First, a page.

Selective ignorance: cultivating intentional knowledge in a chaotic world
Selective Ignorance: Saying No To Stuff Though we would like to, we cannot learn everything and do everything. We need to be selective in our choices while consuming content from diverse sources, provided we find it enjoyable and worthwhile. We have to say no to a thousand things to be able to focus on what truly matters and to cut out the noise. Focusing selectively helps in removing distractions, reducing stress, and improving concentration.
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SIMILAR ARTICLES & IDEAS:
The tip-of-the-tongue, or lethologica, is a
common phenomenon where memories seem to be momentarily inaccessible.
Bilingual people seem to experience more tip-of-the-tongue...
How to manage the tip-of-the-tongue state Next time you experience a tip-of-the-tongue state, don't retrieve the information from memory. Instead, look up the correct answer. Repeat it a few times or write it down to help with encoding.
People that experience the tip-of-the-tongue state often suffer from incorrect practice time. Instead of learning the correct work, they are learning the mistake itself.
For example, some music students who claim to practice diligently can get worse over time. This is because they keep on repeating the same mistakes, instead of using deliberate practice. They actually train themselves to make mistakes. Efficacy, effectiveness, efficiency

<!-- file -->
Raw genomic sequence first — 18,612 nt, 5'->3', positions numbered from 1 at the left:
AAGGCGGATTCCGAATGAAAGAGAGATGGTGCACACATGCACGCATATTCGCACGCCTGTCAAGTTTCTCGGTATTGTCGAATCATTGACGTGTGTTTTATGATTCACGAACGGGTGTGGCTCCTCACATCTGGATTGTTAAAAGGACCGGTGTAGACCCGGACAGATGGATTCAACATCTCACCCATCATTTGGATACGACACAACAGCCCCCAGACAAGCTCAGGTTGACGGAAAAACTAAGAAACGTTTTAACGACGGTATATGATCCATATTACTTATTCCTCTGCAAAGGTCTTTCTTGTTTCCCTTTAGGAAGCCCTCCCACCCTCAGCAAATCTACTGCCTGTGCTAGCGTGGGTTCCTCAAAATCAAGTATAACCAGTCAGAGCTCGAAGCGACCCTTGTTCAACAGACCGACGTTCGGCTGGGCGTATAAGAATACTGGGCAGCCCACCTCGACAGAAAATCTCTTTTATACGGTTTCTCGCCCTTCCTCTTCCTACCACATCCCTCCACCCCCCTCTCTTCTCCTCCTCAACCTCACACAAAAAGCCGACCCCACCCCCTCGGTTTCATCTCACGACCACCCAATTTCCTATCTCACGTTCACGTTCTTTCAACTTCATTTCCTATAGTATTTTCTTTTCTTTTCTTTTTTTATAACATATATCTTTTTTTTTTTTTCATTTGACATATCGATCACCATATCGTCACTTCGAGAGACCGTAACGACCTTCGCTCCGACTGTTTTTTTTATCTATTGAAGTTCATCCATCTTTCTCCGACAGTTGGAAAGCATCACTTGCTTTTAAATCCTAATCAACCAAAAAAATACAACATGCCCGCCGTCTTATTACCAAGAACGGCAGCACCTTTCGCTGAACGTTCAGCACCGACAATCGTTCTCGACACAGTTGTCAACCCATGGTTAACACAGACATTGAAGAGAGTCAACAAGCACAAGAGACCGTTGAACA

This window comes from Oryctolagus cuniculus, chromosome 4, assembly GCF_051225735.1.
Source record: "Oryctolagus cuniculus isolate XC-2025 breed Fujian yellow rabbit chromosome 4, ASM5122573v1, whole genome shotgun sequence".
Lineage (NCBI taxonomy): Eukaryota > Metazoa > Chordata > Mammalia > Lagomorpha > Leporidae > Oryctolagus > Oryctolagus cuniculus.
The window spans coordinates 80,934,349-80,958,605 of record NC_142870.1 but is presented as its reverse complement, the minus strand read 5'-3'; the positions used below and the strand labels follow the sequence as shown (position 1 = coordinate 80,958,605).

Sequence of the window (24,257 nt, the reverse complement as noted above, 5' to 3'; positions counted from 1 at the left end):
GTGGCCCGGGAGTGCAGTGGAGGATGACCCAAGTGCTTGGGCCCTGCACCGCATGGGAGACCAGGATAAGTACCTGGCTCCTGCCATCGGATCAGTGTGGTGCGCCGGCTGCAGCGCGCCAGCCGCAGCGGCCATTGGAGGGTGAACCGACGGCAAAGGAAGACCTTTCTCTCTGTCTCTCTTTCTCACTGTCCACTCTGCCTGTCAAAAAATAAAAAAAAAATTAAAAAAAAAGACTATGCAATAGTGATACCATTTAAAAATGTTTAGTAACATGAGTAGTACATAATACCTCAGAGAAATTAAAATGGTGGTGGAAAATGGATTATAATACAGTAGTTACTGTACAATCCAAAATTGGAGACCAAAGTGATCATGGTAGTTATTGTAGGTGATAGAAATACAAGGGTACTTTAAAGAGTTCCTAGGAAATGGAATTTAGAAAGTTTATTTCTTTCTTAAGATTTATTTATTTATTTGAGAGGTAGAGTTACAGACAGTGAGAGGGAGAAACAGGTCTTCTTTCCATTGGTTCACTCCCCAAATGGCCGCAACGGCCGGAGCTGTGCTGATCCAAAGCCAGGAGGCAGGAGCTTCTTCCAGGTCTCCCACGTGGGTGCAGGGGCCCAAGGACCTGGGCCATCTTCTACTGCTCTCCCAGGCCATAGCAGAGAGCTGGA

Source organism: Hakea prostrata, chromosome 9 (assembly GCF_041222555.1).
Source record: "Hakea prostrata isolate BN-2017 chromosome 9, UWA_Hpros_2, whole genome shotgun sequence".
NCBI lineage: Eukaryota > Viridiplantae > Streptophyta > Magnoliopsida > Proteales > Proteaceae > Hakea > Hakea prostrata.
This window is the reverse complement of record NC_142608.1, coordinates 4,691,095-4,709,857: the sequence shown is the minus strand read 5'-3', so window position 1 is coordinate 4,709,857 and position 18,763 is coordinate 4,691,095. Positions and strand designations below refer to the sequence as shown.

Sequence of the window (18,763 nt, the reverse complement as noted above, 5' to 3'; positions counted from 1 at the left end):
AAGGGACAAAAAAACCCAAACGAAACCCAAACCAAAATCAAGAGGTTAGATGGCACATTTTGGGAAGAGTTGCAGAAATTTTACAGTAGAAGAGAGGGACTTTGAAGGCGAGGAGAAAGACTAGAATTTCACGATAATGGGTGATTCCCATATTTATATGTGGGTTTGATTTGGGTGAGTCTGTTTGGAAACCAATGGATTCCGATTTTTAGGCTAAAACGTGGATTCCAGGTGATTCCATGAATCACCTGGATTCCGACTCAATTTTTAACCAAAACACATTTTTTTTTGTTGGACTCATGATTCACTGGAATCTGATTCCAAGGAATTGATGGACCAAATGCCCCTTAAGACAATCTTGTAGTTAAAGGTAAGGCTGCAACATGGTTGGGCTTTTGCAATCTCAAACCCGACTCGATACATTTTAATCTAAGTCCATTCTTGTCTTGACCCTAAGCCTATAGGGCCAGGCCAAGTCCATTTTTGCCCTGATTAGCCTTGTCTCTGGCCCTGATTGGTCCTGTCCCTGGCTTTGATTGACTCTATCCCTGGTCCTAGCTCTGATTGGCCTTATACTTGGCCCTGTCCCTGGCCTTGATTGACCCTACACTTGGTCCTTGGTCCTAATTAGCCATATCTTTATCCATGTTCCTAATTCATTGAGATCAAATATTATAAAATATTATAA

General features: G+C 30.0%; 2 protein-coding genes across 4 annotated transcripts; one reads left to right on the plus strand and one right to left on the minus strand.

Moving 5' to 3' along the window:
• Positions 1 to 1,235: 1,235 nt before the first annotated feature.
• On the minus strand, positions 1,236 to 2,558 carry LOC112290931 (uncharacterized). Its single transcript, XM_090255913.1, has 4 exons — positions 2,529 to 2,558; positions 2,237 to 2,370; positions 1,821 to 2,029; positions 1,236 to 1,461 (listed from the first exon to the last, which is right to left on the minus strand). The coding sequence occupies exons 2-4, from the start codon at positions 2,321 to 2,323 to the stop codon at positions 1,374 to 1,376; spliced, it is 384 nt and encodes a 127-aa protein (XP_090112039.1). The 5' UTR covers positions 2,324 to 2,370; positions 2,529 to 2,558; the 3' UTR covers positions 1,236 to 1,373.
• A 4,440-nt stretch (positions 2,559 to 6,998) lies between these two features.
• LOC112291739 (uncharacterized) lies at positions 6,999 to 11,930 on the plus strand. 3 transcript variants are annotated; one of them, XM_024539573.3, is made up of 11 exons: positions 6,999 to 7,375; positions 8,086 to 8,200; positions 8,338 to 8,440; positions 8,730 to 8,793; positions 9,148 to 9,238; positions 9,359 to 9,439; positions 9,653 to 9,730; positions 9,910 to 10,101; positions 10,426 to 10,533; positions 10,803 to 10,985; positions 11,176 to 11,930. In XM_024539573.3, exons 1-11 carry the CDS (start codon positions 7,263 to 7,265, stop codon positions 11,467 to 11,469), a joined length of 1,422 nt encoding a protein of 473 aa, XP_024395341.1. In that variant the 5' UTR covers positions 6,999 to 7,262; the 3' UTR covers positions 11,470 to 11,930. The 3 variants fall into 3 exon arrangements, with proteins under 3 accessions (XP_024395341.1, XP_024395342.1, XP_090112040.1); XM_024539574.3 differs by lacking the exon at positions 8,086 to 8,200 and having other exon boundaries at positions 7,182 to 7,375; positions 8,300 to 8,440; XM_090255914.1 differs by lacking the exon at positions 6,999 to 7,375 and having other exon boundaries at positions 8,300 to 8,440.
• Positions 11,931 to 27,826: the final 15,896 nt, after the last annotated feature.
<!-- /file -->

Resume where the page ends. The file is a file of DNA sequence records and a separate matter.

These terms sound very similar and are often used interchangeably in everyday conversations.
Efficacy means getting stuff done. ( Related question: Is it working?... Efficacy: Getting stuff done
Efficacy is mostly used in a scientific setting.
Efficacy is the ability to create an anticipated effect. For example, a specific medication that improves a patient's symptoms in an ideal environment has demonstrated efficacy. Effectiveness: Doing the right things
Efficacy is not always enough. Medication that improves a patient's symptoms under ideal conditions is technically getting things done, but not always the right things.
Effectiveness in clinical trials is about how well a treatment
works in the real world, not just in perfectly controlled conditions. Ordinary and altered states of consciousness
Altered states of consciousness can only be defined if there is an understanding of an ordinary state of consciousness.
While scientists can't agree on a clear definition, alte... Modulating states of consciousness Excessive dancing, meditation, and mind-altering plants were used in ancient civilizations to modulate the activity of the mind. In 1892, the term "altered states of consciousness" was used to refer to hypnosis. William James introduced the scientific investigation of mystical experiences and drug-induced states into the field of psychology. The five altered states of consciousness Pharmacological. These altered states include short-term changes caused by psychoactive substances, such as LSD MDMA, cannabis, cocaine, opioids, and alcohol. Psychological. Hypnosis, meditation, and music can lead to altered mental states. Physical and physiological. An altered state of consciousness is achieved through sleep, where dreams dissociate one from reality. Pathological. A traumatic experience causing brain damage can lead to an altered state of consciousness. Other sources include epileptic or psychotic episodes. Spontaneous. Daydreaming and mind wandering can cause altered states.